Thursday, October 23, 2014

WasteNot....The Most Basic Concept for One of the Most Troublesome Concerns

Historically, the phrase “The 3 Rs” meant Reading, wRiting, and aRithmetic. The basis on which all other schoolwork, and life for that matter, was going to be based.

In more recent years the 3 Rs became the 4 Rs as awareness and emphasis on recycling, preservation, and conservation grew. Not to say, however that the original basis doesn’t still hold some validity. Reading, writing, and math are still stressed in school systems, as well they should be.

As the 4Rs make their debut in the everyday language of Americans, “they are commonly summarized as... reduction, reuse, recycling and recovery."

Monday, October 20, 2014

Solar Power As a Renewable Energy Source

Solar energy is a vital part of life. It was the first source of energy in the world; used even before humans knew how to start a fire. It lights the Earth, provides heat, helps to grow crops, influences weather patterns, and is used to produce solar electricity. Without solar energy, life could not be supported on Earth; on land or at sea.

Solar is the first energy source in the world. It was in use much earlier before humans even learn how to light a fire.

Solar electricity differs from solar energy in that solar electricity has to be harnessed and converted into energy by relying on man-made devices, such as solar panels or solar cells in order to provide the clean, harmless, low-cost, renewable energy that is available to us every single day.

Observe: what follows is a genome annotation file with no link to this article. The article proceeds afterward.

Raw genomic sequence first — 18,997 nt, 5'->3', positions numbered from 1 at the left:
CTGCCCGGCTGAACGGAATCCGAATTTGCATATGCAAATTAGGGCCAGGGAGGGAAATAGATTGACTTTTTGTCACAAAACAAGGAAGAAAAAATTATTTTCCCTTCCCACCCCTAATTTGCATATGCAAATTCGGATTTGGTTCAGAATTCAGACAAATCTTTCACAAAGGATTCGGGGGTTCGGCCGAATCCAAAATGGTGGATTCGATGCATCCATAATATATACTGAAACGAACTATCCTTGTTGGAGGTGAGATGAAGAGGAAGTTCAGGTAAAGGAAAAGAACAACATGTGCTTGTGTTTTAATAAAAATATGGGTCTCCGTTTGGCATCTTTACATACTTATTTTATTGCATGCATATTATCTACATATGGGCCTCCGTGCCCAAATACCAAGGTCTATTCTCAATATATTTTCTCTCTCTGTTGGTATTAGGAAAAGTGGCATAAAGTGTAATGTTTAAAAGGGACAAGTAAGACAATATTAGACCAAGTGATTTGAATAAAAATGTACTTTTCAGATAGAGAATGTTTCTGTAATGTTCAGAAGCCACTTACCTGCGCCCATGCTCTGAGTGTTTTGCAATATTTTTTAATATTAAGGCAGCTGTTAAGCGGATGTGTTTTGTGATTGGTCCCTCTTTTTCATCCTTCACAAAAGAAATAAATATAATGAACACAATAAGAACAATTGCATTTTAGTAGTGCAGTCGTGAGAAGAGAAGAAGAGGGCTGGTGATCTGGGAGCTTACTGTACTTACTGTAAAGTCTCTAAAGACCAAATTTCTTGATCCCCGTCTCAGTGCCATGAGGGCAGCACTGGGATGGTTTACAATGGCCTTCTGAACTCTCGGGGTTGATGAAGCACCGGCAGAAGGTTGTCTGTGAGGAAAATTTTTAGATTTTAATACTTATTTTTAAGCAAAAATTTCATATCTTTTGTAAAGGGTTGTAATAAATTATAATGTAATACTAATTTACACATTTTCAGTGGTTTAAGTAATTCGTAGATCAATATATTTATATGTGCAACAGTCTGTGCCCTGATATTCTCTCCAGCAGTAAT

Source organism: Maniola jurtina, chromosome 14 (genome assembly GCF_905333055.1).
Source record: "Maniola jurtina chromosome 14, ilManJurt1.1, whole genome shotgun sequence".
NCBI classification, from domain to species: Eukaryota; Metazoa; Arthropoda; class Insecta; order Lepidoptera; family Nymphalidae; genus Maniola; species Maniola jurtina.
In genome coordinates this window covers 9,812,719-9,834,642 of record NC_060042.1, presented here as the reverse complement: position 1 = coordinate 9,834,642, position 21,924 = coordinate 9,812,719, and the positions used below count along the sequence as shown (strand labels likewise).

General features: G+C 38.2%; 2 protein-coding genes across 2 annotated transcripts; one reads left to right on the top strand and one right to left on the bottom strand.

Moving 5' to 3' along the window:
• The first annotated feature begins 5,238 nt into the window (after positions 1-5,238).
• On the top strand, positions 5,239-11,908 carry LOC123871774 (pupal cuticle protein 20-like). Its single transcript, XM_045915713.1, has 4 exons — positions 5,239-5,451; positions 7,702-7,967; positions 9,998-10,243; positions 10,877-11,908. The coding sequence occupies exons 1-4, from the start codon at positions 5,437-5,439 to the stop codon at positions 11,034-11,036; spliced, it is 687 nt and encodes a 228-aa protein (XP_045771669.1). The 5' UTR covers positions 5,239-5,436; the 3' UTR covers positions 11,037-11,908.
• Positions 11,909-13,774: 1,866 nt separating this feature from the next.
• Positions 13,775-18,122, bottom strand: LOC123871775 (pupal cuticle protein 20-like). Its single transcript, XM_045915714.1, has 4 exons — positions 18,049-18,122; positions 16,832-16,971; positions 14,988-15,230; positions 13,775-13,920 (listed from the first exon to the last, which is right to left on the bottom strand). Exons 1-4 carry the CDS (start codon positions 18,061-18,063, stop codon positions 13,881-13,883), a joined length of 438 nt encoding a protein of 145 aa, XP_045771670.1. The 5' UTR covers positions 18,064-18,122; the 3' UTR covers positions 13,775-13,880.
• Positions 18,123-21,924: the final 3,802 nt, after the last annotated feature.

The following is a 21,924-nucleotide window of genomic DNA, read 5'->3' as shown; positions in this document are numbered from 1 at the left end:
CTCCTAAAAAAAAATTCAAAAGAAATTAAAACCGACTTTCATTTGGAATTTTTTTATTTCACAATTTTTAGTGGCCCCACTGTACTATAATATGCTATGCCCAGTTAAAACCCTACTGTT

Wednesday, October 15, 2014

Water As A Renewable Energy Source

Water as a source of power and energy it not a new concept. The use of water current to accomplish such tasks as grinding grain at a mill dates back hundreds of years.

Power from water, called hydro power or hydroelectric power, is yet another renewable source of energy. Since water is about 800 times denser than air, even a slow flowing stream of water can yield considerable amounts of energy. 

Monday, October 13, 2014

Container Deposit Laws

Container deposit laws, also popularly termed "Bottle Bills", were created by the beverage industry as a means of guaranteeing the return of their containers to be processed, refilled and resold. The deposit-refund system is a proven, sustainable method of capturing beverage bottles and cans for recycling and is a very simple process.

When a retailer buys beverages from a distributor, a deposit is paid for each can or bottle purchased. The consumer then pays the deposit to the retailer when they buy the beverage. When the consumer returns the empty beverage container to the retail store, a redemption center, or to a reverse vending machine, the deposit is refunded. The retailer recoups the deposit from the distributor, plus an additional handling fee generally ranging from $0.01 to $0.03 to cover costs incurred by the retailer.